Related topics: gulf of mexico · ocean · ocean floor · earthquake · deep ocean

Collecting more than just seismic data along the Cascadia Fault

Down in the main lab of the R/V Marcus Langseth, you'll find an array of monitors—46, to be exact!—all displaying information about the data we're collecting. While many of the screens are dedicated to monitoring the ...

Some seafloor microbes can take the heat: Here's what they eat

It's cold in the depths of the world's oceans; most of the seafloor is at a chilly 4°C. Not so the seafloor of Guaymas Basin in the Gulf of California. Here, tectonic plates drift apart and heat from Earth's interior can ...

Particles at the ocean surface and seafloor aren't so different

Although scientists often assume that random variations in scientific data fit symmetrical, bell-shaped normal distributions, nature isn't always so tidy. In some cases, a skewed distribution, like the log-normal probability ...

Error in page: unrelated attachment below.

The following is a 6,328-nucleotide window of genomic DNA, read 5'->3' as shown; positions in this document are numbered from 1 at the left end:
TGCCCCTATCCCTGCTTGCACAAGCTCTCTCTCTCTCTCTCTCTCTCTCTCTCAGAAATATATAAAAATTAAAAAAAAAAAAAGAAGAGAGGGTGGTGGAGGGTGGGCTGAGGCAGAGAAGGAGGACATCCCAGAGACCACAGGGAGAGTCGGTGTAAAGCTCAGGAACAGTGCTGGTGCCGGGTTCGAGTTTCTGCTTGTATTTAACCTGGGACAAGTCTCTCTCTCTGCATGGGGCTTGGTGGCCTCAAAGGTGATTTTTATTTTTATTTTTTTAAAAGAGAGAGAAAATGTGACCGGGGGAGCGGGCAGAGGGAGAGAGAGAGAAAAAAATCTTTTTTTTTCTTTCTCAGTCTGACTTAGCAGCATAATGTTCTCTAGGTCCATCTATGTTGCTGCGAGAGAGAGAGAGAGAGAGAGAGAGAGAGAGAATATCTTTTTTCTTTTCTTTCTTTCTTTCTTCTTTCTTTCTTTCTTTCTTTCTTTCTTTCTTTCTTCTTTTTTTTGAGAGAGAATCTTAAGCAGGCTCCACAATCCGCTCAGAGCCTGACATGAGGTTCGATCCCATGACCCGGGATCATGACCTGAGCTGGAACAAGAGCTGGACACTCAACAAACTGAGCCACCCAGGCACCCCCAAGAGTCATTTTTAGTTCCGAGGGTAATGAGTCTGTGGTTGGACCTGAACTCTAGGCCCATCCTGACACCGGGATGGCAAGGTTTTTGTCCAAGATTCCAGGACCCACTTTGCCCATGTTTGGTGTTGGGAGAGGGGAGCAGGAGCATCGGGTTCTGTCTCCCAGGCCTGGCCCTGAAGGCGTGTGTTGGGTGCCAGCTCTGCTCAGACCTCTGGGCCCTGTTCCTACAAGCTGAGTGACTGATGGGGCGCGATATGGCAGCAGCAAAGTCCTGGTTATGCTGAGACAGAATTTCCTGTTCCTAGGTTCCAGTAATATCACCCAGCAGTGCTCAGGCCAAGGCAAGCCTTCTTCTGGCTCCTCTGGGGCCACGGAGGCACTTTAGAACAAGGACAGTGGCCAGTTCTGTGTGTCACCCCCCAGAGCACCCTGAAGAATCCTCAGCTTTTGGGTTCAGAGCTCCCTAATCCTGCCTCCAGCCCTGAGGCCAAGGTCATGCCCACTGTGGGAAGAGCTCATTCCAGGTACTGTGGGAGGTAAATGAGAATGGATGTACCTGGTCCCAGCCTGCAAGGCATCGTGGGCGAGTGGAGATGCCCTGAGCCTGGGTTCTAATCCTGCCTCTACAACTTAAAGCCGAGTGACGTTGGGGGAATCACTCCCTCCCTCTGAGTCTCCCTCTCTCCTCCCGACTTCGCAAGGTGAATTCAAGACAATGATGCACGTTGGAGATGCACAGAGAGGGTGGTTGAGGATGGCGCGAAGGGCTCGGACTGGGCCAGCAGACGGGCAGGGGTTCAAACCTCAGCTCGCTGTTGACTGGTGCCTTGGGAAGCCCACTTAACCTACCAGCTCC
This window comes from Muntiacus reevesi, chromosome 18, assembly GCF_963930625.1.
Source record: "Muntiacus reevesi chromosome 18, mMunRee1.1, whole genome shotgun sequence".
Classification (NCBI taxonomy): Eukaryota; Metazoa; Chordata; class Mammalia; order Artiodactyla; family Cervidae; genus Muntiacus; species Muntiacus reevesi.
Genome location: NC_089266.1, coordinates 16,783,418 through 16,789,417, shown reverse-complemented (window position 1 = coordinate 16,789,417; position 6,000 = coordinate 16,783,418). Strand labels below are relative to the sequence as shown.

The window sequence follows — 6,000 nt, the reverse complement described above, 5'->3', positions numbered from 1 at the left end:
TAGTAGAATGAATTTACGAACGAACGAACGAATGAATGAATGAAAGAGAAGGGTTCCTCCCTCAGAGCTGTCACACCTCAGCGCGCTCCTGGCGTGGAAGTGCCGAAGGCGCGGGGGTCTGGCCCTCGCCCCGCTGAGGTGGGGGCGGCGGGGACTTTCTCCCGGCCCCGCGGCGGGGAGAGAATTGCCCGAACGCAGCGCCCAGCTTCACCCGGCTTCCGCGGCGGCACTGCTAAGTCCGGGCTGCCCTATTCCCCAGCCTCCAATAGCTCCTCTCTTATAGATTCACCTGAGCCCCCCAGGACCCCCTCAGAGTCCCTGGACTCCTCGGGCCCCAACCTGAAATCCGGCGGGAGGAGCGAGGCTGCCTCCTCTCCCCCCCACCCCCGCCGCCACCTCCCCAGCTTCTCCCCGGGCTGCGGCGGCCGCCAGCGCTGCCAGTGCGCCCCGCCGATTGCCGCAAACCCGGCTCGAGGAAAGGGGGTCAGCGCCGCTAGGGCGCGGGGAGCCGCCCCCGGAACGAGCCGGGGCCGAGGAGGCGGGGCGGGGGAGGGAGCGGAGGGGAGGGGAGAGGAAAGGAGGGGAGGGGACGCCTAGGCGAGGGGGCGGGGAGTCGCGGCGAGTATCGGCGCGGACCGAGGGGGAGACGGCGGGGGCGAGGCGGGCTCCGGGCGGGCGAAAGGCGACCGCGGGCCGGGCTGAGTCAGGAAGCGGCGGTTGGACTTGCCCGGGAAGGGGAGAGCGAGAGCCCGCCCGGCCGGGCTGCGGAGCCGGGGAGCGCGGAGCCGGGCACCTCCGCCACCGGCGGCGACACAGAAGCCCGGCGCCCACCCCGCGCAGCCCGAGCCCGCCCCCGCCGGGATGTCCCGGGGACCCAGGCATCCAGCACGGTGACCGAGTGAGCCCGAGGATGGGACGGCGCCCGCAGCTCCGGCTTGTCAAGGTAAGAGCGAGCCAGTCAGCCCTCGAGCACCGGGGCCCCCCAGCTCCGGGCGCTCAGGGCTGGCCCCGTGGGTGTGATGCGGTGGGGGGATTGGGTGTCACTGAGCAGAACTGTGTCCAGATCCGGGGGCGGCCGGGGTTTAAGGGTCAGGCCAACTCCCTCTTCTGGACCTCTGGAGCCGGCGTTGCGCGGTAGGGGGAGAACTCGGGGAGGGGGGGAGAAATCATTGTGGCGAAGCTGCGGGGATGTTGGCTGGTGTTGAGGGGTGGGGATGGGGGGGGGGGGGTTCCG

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Seabed

The seabed (also known as the seafloor, sea floor, or ocean floor) is the bottom of the ocean. At the bottom of the continental slope is the continental rise, which is caused by sediment cascading down the continental slope. The seabed has been explored by submersibles such as Alvin and, to some extent, scuba divers with special apparatuses. The process that continually adds new material to the ocean floor is seafloor spreading and the continental slope.

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